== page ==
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  1. 15 Apr '07 12:07
    Is tactics puzzles merely chess entertainent? What value does it have in developing one's capabilities? Is it best for beginners? Is there evidence that players at a certain level improve by spending time on puzzles? One reason I'm wondering is that in games opportunities don't pop up like the puzzles - the whole thinking process up to the position is missing - so the mental situation is artificial and does not represent what you find in a game. Two more reasons:
    1) In a puzzle you know there is a win in some form just a few moves away - in real life you don't have this luxury, and also
    2) the first move is often a bit of a giveaway because most times it is a surprising one - for entertainment purposes.
    Would be interested in views.
  2. 15 Apr '07 12:32
    Originally posted by erling
    Is tactics puzzles merely chess entertainent? What value does it have in developing one's capabilities? Is it best for beginners? Is there evidence that players at a certain level improve by spending time on puzzles?
    no, huge, yes, yes
  3. 15 Apr '07 12:41
    Thanks Would you care to explain a bit more?
  4. Standard member wormwood
    If Theres Hell Below
    15 Apr '07 13:16
    Originally posted by erling
    Thanks Would you care to explain a bit more?
    solving tactics is not about winning the game of 'solving a problem'. it's about developing the ability to see the board. our brain doesn't possess that kind of a visual processing system naturally, so there needs to be some synaptic reorganization in order to develop one. which happens very slow of course. it's done by repetition, doing the search for tactics + calculation so many times that it literally reprograms a part of your brain to process a 8x8 grid with pieces. that's 4 dimensions, 2 spatial ones, 1 for the different type of pieces, and 1 for time. time means 'depth'. that's an unnatural input to process for us, so we're not born with it.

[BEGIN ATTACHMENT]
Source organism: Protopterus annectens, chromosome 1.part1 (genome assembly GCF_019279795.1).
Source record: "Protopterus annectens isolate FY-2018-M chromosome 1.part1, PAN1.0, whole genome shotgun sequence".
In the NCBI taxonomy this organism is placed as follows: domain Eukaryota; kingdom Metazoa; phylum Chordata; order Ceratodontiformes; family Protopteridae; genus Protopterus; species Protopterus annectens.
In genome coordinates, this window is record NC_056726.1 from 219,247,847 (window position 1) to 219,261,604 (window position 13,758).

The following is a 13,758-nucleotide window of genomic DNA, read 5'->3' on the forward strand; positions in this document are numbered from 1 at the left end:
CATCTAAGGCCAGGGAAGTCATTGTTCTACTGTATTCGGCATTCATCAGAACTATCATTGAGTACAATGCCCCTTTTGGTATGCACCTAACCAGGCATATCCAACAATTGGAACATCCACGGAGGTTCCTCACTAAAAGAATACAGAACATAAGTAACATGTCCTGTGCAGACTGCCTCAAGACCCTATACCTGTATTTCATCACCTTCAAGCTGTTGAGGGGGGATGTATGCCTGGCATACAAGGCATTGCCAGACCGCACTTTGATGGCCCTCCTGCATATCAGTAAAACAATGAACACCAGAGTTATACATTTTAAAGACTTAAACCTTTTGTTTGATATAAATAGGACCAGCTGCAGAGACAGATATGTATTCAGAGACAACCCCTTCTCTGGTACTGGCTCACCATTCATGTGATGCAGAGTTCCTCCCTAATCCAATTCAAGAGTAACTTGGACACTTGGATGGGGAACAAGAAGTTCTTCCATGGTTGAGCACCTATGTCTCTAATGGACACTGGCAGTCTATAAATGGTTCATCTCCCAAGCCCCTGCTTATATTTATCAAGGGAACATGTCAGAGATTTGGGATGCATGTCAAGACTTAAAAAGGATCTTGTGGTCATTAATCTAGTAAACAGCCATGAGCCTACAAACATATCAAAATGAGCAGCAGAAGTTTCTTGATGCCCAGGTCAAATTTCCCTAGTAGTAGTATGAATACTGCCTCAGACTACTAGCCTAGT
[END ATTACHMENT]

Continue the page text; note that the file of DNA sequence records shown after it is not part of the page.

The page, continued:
when you start playing chess, the positions are just a crazy jumble of pieces, and you can't see the relevant aspects of the position, no matter how hard you focus or try. you just don't see. but as you train, you slowly develop the necessary visual processing system, which will process positions hundreds of times faster than 'thinking it out'. just like cpu vs gpu, if you're familiar with graphics processing.

    that's why you do tactics, why it takes a lot of elbow grease, and why it works so extremely well. it has nothing to do with whether tactics occur on every move in real games or not. that's also why it has to be hard. just half-assedly skimming through problems won't force your brain to change. it needs to be exhausting and preferably daily training.

    but it works.
  5. Standard member ivan2908
    SelfProclaimedTitler
    15 Apr '07 20:36
    You are pretty smart wormwood, very nice explanation.

    It makes my brain hungry for some new mental software
  6. 15 Apr '07 20:47 / 1 edit
    Originally posted by wormwood
    solving tactics is not about winning the game of 'solving a problem'. it's about developing the ability to see the board. our brain doesn't possess that kind of a visual processing system naturally, so there needs to be some synaptic reorganization in order to develop one. which happens very slow of course. it's done by repetition, doing the s nge. it needs to be exhausting and preferably daily training.

    but it works.
    That's a good explanation as to why doing tactics puzzles work and probably it's recommended by so many people involved in chess improvement. It's true that with some puzzles you can just "try saccing the queen...try saccing the rook etc. and that approach is unlikely to work in a real game. I guess there is a difference's in the quality of puzzle and I like the ones from real games.

    You could take any position you're playing and imagine it was presented in a book of puzzles where the objective was to achieve a slightly more favorable position...and keep looking until you find something.

    PS Just went to my games and took my own advice (for once) and found a sweet tactic...might post it when the games finished!
  7. Standard member wittywonka
    Chocolate Expert
    15 Apr '07 21:12 / 1 edit
    Well it also depends on what kind of puzzles you are talking about. You are right, "mate in x" puzzles aren't as necessarily helpful as "white/black to move" puzzles in which a win might occur or just positional/matetial advantage might occur. For example, such a puzzle might show how you could fork a knight and bishop with a pawn in x moves. Also, "mate in one" puzzles probably aren't as difficult/suited for intermediate/advanced players, but they might be good for beginners. It all depends.